When the team of bioengineers at Stanford University came together - what they built was a pathbreaking, new circuit board that is inspired from the human brain. They have create an energy-efficient microchip board that works 9,000 times faster than a typical PC and uses significantly less power. Such power has the potential to push the robotics and computing frontiers a mile ahead. Even though human brain's computing powers have been found to be unmatchable, Boahen and his team have been able to mimic it on various grounds. Called the "Neurogrid", the circuit board consists of 16 custom-designed "Neurocore" chips, which can together simulate 1 million neurons and billions of synaptic connections.
With power efficiency at the heart of their goals, the Stanford bioengineers developed this device which is the size of an iPad. Next on their target list is developing a compiler software for Neurogrid (, that can help engineers control humanoid robots, even if they have no knowledge of neuroscience. Other than modeling the human brain, the young scientists from Stanford are working on developing prosthetic limbs for paralyzed people that shall be controlled by a Neurocore-like chip.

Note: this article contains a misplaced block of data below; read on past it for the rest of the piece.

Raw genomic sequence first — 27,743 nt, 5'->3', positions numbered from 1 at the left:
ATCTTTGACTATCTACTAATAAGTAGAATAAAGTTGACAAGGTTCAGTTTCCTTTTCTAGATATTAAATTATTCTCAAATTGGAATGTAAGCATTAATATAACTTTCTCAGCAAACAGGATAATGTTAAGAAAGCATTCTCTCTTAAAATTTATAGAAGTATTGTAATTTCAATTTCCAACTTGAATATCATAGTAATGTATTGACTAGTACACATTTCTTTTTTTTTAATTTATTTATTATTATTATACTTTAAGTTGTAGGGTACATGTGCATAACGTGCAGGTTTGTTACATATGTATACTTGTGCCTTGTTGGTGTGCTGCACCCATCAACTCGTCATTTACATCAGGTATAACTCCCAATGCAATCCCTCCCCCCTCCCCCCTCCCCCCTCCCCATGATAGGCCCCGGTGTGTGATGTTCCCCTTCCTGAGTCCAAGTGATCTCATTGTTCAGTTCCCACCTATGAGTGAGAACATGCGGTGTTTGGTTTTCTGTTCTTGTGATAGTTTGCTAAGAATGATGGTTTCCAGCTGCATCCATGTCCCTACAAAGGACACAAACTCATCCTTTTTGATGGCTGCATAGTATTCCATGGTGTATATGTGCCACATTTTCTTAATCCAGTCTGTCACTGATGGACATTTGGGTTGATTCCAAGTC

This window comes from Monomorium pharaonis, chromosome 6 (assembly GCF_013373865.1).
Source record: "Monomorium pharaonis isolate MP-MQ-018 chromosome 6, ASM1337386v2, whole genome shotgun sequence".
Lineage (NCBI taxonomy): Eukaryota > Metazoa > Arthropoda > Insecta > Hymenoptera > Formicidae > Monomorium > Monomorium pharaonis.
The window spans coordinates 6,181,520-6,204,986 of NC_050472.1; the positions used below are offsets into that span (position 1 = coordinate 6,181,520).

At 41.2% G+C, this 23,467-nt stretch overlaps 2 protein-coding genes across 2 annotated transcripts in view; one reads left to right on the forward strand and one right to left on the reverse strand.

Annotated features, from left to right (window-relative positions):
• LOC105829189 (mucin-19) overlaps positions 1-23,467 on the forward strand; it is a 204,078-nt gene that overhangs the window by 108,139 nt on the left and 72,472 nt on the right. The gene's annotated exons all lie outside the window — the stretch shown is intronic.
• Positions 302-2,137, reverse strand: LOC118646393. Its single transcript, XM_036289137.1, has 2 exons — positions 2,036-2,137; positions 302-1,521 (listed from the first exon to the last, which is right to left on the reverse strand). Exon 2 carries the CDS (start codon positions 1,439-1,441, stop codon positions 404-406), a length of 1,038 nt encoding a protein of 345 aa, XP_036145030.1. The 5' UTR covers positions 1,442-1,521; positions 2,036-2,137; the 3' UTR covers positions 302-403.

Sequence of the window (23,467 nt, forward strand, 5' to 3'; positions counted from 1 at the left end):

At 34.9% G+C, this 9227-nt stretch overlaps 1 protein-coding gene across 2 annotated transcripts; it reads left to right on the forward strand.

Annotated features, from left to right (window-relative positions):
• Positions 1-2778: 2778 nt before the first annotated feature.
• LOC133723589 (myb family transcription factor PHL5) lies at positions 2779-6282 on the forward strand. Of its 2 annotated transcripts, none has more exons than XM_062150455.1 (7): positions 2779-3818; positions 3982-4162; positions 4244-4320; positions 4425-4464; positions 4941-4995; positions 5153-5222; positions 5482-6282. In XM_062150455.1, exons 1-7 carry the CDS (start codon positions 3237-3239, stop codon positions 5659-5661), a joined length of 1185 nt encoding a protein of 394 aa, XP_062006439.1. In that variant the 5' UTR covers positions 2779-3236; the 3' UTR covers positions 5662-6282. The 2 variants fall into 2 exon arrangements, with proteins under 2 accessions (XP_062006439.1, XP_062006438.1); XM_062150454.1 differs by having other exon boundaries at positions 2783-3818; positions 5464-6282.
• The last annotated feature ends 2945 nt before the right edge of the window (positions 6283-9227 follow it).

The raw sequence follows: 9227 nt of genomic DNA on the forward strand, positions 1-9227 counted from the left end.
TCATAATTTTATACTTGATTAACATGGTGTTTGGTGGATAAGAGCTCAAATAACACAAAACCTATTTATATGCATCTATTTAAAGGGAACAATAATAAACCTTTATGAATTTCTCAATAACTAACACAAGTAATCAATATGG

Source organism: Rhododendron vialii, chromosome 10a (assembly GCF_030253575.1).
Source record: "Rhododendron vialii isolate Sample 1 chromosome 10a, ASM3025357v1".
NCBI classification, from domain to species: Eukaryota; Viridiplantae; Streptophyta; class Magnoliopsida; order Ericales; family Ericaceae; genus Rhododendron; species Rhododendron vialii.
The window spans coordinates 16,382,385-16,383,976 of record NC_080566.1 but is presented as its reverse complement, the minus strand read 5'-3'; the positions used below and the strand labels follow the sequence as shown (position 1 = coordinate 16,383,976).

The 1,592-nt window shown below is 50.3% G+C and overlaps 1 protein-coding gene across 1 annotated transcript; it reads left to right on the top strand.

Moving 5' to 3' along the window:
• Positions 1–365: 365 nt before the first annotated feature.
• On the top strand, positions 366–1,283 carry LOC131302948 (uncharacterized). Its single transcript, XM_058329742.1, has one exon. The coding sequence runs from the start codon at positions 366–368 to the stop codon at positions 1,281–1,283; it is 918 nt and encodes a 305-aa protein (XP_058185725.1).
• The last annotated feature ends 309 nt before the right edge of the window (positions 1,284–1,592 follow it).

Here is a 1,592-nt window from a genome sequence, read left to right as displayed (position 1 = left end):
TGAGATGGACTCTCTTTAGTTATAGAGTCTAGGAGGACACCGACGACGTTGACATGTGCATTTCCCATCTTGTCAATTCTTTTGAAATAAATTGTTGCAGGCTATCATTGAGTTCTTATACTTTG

In his article, Boahen shares about two projects that are comparable to Neurogrid andattempt to model brain functions in silicon i.e. hardware and/or software. One of these efforts is IBM's SyNAPSE Project – short for Systems of Neuromorphic Adaptive Plastic Scalable Electronics, which aims to redesign chips, code-named Golden Gate, to emulate the ability of neurons to make a great many synaptic connections. Another one is Heidelberg University's BrainScales project that aims to develop analog chips to mimic the behaviors of neurons and synapses. Their HICANN chip – short for High Input Count Analog Neural Network – would be the core of a system designed to accelerate brain simulations, to enable researchers to model drug interactions that might take months to play out in a compressed time frame.
Using modern manufacturing processes, we will be able to fabricate these chips in large volumes and at much lower costs. This means a million-neuron board could cost just $400 per unit. With the compiler software and cheaper hardware in place, the Neurogrid shall find numerous useful applications in the years to come. Do take a look at the following video put together by the team mates working on this project -
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Source: Stanford News Blog